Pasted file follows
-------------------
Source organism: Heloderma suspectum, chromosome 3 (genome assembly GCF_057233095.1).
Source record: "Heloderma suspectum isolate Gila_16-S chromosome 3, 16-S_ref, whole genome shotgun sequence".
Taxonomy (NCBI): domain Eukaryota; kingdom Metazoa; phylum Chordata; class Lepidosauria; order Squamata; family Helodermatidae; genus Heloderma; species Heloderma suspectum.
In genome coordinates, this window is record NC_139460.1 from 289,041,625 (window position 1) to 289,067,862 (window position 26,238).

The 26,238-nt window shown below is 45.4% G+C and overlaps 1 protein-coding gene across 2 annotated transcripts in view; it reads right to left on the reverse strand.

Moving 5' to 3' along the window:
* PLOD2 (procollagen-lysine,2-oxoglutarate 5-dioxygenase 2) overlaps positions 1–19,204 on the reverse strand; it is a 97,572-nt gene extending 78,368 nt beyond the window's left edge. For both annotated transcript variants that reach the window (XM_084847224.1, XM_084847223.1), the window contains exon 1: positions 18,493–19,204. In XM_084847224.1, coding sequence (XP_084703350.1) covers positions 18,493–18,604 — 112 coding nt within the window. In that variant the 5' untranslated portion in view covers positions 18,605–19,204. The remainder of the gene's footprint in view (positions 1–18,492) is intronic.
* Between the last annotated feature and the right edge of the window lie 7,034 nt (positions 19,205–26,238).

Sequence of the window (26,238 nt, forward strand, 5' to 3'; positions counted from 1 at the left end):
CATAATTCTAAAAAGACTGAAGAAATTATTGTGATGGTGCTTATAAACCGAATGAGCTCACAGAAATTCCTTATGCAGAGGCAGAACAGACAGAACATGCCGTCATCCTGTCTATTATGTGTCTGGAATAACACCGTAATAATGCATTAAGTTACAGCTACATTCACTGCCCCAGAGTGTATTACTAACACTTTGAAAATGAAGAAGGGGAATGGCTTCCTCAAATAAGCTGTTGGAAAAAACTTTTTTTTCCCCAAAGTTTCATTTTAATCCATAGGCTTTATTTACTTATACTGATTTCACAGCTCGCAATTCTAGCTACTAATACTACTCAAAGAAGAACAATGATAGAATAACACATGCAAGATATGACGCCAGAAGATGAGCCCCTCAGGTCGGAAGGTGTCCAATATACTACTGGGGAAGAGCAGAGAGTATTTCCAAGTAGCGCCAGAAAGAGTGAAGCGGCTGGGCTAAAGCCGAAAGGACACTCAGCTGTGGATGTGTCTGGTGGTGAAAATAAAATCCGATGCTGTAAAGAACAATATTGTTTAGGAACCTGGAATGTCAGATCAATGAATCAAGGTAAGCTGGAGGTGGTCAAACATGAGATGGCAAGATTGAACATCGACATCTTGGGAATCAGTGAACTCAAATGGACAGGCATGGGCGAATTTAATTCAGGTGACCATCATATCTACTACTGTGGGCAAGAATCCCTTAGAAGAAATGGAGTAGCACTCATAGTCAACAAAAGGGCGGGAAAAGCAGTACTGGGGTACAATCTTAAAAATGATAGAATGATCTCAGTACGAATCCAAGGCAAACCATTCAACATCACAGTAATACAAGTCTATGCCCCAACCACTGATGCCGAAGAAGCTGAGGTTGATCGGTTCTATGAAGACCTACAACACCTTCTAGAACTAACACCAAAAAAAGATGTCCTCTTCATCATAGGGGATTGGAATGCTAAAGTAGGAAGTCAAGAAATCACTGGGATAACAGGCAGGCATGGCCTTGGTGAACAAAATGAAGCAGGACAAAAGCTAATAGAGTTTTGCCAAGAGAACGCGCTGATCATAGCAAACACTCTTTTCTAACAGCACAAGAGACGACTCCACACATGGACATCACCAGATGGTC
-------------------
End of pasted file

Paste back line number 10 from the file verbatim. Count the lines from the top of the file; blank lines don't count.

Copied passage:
CATAATTCTAAAAAGACTGAAGAAATTATTGTGATGGTGCTTATAAACCGAATGAGCTCACAGAAATTCCTTATGCAGAGGCAGAACAGACAGAACATGCCGTCATCCTGTCTATTATGTGTCTGGAATAACACCGTAATAATGCATTAAGTTACAGCTACATTCACTGCCCCAGAGTGTATTACTAACACTTTGAAAATGAAGAAGGGGAATGGCTTCCTCAAATAAGCTGTTGGAAAAAACTTTTTTTTCCCCAAAGTTTCATTTTAATCCATAGGCTTTATTTACTTATACTGATTTCACAGCTCGCAATTCTAGCTACTAATACTACTCAAAGAAGAACAATGATAGAATAACACATGCAAGATATGACGCCAGAAGATGAGCCCCTCAGGTCGGAAGGTGTCCAATATACTACTGGGGAAGAGCAGAGAGTATTTCCAAGTAGCGCCAGAAAGAGTGAAGCGGCTGGGCTAAAGCCGAAAGGACACTCAGCTGTGGATGTGTCTGGTGGTGAAAATAAAATCCGATGCTGTAAAGAACAATATTGTTTAGGAACCTGGAATGTCAGATCAATGAATCAAGGTAAGCTGGAGGTGGTCAAACATGAGATGGCAAGATTGAACATCGACATCTTGGGAATCAGTGAACTCAAATGGACAGGCATGGGCGAATTTAATTCAGGTGACCATCATATCTACTACTGTGGGCAAGAATCCCTTAGAAGAAATGGAGTAGCACTCATAGTCAACAAAAGGGCGGGAAAAGCAGTACTGGGGTACAATCTTAAAAATGATAGAATGATCTCAGTACGAATCCAAGGCAAACCATTCAACATCACAGTAATACAAGTCTATGCCCCAACCACTGATGCCGAAGAAGCTGAGGTTGATCGGTTCTATGAAGACCTACAACACCTTCTAGAACTAACACCAAAAAAAGATGTCCTCTTCATCATAGGGGATTGGAATGCTAAAGTAGGAAGTCAAGAAATCACTGGGATAACAGGCAGGCATGGCCTTGGTGAACAAAATGAAGCAGGACAAAAGCTAATAGAGTTTTGCCAAGAGAACGCGCTGATCATAGCAAACACTCTTTTCTAACAGCACAAGAGACGACTCCACACATGGACATCACCAGATGGTC